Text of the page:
The process of aging has been on my mind recently. My pets (two cats and a dog) are all at least a decade old and are starting to show their years. Also, a colleague of mine posted on Facebook a while ago that she saw her oldest patient yet: 75 years old and still doing great. Speculation then ensued, with guesses as to what animal she was treating (it was a tortoise — she recently completed a residency in zoo medicine).
These things got me thinking about my oldest patients and how animals age. Most people have heard the axiom that one dog year is equivalent to seven human years. While I’m not sure what scientific basis this has, I begrudgingly admit it’s fairly close.
A 5-year-old dog is usually in the prime of his life (as a 35-year-old person usually is); a 1-year-old dog has the discipline and attention span of a fruit fly (as does a 1-year-old child); and a 10-year-old dog is generally slower, calmer, and wiser (as are some, but not all, 70-year-old people). Of course this depends somewhat on the breed of the dog and its overall health, but in general, the rule seems to fit.
Occasionally people will ask me to relate horse years to human years. This one is harder for me to extrapolate. My first horse, a gray Connemara pony named Wimpy, was 25 years old when I got him and he was going strong for the period of time I had him. I know horses well into their 30s that still go for trail rides and are cranky and full of beans if they are left out of the action.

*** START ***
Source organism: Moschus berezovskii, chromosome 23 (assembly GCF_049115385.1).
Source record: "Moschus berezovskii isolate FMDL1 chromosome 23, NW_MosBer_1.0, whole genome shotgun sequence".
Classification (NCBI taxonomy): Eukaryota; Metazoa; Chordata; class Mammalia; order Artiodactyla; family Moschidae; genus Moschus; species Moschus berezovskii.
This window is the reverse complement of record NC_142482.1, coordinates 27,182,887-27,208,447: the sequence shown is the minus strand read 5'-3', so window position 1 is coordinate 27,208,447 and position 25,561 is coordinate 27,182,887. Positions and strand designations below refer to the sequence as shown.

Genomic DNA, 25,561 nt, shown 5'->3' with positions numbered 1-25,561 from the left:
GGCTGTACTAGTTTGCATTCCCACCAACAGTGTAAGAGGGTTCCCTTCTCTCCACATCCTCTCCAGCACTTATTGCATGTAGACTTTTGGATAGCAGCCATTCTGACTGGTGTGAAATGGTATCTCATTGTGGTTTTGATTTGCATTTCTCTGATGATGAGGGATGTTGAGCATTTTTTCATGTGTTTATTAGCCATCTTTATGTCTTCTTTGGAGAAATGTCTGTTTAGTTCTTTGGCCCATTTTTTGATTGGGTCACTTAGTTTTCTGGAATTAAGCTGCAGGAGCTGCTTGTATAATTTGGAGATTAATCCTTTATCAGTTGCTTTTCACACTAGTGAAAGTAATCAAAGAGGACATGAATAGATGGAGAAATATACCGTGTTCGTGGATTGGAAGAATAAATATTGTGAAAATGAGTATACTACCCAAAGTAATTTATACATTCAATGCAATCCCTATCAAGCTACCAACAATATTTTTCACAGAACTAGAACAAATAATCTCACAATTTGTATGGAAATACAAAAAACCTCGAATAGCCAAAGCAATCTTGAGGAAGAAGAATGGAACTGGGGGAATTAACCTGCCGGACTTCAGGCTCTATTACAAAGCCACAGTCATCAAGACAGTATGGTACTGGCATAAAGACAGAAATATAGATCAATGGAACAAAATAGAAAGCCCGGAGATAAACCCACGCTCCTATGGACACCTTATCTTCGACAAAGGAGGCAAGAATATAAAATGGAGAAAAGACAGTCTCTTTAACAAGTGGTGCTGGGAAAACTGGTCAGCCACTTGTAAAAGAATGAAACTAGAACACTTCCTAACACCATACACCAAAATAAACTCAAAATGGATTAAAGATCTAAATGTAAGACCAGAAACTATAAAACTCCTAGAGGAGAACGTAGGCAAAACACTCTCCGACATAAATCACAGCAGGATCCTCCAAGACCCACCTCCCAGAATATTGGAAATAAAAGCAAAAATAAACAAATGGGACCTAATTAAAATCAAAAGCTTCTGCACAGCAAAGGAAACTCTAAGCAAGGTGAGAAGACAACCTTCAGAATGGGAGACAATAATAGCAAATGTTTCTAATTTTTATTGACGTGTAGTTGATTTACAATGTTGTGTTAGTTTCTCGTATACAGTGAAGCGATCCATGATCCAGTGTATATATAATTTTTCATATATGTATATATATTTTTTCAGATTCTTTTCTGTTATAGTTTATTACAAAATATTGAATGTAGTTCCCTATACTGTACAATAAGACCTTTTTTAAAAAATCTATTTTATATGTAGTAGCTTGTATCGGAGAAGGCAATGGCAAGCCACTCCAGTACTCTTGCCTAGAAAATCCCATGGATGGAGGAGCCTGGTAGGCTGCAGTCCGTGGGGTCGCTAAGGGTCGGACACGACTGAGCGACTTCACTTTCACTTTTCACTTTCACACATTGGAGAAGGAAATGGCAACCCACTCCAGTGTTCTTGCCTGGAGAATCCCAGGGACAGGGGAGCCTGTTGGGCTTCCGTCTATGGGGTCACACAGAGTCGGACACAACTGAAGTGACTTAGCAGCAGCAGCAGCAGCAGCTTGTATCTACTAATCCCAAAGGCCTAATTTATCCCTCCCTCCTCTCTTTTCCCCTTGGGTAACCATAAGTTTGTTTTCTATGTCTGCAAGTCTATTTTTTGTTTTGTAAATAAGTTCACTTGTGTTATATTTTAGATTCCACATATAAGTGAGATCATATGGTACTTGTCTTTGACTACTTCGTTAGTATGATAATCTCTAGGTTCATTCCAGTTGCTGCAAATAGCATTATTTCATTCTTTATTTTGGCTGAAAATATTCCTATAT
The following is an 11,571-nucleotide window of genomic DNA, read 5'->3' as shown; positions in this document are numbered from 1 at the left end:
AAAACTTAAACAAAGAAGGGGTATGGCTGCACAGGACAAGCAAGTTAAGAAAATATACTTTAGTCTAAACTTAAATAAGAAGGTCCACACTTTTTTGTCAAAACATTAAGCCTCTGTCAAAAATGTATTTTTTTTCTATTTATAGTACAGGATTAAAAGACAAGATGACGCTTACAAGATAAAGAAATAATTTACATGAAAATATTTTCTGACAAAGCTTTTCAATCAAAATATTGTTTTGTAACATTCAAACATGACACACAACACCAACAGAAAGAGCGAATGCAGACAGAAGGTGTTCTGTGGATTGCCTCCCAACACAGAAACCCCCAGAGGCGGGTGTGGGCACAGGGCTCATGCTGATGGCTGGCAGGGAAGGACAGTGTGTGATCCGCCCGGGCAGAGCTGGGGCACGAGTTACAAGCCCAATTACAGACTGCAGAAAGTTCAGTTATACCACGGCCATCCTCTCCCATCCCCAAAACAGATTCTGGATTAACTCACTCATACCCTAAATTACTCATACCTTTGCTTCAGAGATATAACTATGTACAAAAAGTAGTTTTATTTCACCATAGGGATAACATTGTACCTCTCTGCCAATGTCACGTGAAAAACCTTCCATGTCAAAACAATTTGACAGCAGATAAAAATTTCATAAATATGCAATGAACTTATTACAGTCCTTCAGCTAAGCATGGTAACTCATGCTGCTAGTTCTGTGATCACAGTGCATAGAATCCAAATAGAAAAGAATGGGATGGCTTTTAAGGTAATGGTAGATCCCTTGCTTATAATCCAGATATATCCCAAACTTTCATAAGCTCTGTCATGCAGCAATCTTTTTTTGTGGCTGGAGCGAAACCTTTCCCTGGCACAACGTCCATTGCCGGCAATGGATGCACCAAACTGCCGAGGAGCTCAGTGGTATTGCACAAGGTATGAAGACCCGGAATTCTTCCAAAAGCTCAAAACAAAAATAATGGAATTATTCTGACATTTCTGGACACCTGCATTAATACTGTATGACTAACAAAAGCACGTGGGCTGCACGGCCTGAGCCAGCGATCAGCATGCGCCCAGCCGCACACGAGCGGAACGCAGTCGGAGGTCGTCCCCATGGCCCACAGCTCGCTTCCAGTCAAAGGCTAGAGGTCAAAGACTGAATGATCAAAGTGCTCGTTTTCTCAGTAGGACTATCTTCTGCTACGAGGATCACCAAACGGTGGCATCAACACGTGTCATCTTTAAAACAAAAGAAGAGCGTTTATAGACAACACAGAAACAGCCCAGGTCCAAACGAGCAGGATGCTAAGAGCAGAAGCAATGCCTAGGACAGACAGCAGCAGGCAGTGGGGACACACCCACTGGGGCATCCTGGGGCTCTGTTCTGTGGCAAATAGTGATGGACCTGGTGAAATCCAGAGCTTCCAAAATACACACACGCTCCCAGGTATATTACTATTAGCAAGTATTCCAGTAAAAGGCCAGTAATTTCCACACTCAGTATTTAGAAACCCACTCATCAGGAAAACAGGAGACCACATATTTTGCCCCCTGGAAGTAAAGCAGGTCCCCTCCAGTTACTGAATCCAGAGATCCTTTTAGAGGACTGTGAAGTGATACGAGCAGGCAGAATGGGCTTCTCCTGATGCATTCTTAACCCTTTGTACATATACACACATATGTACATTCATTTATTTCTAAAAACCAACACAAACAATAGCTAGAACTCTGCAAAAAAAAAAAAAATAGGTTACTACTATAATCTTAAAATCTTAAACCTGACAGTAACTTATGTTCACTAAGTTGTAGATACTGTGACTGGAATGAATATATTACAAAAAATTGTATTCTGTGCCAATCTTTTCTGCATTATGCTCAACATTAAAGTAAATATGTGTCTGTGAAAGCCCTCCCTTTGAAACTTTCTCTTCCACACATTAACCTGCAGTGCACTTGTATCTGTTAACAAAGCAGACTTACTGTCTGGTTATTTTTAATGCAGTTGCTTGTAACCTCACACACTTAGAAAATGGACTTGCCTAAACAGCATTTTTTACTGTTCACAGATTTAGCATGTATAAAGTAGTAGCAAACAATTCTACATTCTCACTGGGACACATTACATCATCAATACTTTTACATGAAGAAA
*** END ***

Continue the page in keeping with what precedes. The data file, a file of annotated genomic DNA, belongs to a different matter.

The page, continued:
I’ve read speculations that perhaps one horse year is equal to three human years, at least until sexual maturation and growth has finished, and then the equivalence is more like one horse year to five or six human years. Searching for this information, I am instead inundated with papers on how to accurately determine a horse’s age by his teeth. I am left wondering why there hasn’t been much research into this topic.
Rarely, people will ask about cow years. Usually, cows are hamburger before they turn too old (sorry to be so blunt, but it’s true), so determining how long a cow could live is challenging in this country. I’ve known much-loved cows as old as 14 years (one was named Katie), but I suspect they could live longer than that.
Pigs, creepily enough, can live quite long. The domesticated production pig situation is the same as the cow situation mentioned above, but pot-bellied pigs kept as pets are known to live forever… or a few decades, but it seems like forever when you’re as suspicious and unnerved by their remarkable intelligence and shifty-looking eyes as I am.
One thing that I have noticed that seems common in all species of elderly animals is that their owners care about them in a very profound and endearing way. Just think about your own geriatric pets — don’t you break the rules for them? My own dog, Shadow, now has her own personal water bowl in our bedroom for when she gets thirsty at night. My parents’ 14-year-old cat, Chloe, is lifted to her breakfast bowl on the counter every morning — her own personal elevator. And why not? If one dog year is seven human years, shouldn’t we cherish the time we have with our animals even more?
Dr. Anna O’Brien